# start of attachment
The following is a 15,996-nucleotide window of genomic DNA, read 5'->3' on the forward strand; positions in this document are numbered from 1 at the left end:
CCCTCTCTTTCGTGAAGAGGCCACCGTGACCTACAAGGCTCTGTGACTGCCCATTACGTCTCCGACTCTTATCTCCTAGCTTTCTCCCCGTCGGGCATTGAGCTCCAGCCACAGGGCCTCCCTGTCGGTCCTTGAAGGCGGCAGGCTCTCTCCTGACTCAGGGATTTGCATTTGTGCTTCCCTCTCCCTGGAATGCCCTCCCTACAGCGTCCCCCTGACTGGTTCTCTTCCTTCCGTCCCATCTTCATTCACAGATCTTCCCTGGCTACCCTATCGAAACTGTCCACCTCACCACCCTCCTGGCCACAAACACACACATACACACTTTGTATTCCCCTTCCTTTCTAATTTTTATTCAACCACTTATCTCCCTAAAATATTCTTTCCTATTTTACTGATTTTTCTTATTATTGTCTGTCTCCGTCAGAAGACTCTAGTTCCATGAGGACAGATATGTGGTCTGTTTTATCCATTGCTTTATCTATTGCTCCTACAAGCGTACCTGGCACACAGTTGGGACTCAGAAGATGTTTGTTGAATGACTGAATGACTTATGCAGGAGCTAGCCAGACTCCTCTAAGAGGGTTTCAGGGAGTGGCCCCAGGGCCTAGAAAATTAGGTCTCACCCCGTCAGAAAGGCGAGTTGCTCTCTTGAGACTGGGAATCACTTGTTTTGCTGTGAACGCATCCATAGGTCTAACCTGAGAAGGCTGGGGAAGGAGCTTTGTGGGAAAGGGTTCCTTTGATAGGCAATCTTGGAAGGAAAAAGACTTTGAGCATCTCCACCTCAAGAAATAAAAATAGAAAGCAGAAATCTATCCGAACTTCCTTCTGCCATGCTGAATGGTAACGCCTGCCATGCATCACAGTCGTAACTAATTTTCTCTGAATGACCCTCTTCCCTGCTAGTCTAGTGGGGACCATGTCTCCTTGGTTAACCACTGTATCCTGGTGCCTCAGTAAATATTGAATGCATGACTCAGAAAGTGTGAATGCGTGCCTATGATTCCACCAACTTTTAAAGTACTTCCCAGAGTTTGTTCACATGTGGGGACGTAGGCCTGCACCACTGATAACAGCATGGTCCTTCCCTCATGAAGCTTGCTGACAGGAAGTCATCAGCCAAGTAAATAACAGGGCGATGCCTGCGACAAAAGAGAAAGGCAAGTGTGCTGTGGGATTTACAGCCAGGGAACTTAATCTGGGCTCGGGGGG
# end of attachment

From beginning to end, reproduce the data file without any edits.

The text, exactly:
The following is a 15,996-nucleotide window of genomic DNA, read 5'->3' on the forward strand; positions in this document are numbered from 1 at the left end:
CCCTCTCTTTCGTGAAGAGGCCACCGTGACCTACAAGGCTCTGTGACTGCCCATTACGTCTCCGACTCTTATCTCCTAGCTTTCTCCCCGTCGGGCATTGAGCTCCAGCCACAGGGCCTCCCTGTCGGTCCTTGAAGGCGGCAGGCTCTCTCCTGACTCAGGGATTTGCATTTGTGCTTCCCTCTCCCTGGAATGCCCTCCCTACAGCGTCCCCCTGACTGGTTCTCTTCCTTCCGTCCCATCTTCATTCACAGATCTTCCCTGGCTACCCTATCGAAACTGTCCACCTCACCACCCTCCTGGCCACAAACACACACATACACACTTTGTATTCCCCTTCCTTTCTAATTTTTATTCAACCACTTATCTCCCTAAAATATTCTTTCCTATTTTACTGATTTTTCTTATTATTGTCTGTCTCCGTCAGAAGACTCTAGTTCCATGAGGACAGATATGTGGTCTGTTTTATCCATTGCTTTATCTATTGCTCCTACAAGCGTACCTGGCACACAGTTGGGACTCAGAAGATGTTTGTTGAATGACTGAATGACTTATGCAGGAGCTAGCCAGACTCCTCTAAGAGGGTTTCAGGGAGTGGCCCCAGGGCCTAGAAAATTAGGTCTCACCCCGTCAGAAAGGCGAGTTGCTCTCTTGAGACTGGGAATCACTTGTTTTGCTGTGAACGCATCCATAGGTCTAACCTGAGAAGGCTGGGGAAGGAGCTTTGTGGGAAAGGGTTCCTTTGATAGGCAATCTTGGAAGGAAAAAGACTTTGAGCATCTCCACCTCAAGAAATAAAAATAGAAAGCAGAAATCTATCCGAACTTCCTTCTGCCATGCTGAATGGTAACGCCTGCCATGCATCACAGTCGTAACTAATTTTCTCTGAATGACCCTCTTCCCTGCTAGTCTAGTGGGGACCATGTCTCCTTGGTTAACCACTGTATCCTGGTGCCTCAGTAAATATTGAATGCATGACTCAGAAAGTGTGAATGCGTGCCTATGATTCCACCAACTTTTAAAGTACTTCCCAGAGTTTGTTCACATGTGGGGACGTAGGCCTGCACCACTGATAACAGCATGGTCCTTCCCTCATGAAGCTTGCTGACAGGAAGTCATCAGCCAAGTAAATAACAGGGCGATGCCTGCGACAAAAGAGAAAGGCAAGTGTGCTGTGGGATTTACAGCCAGGGAACTTAATCTGGGCTCGGGGGG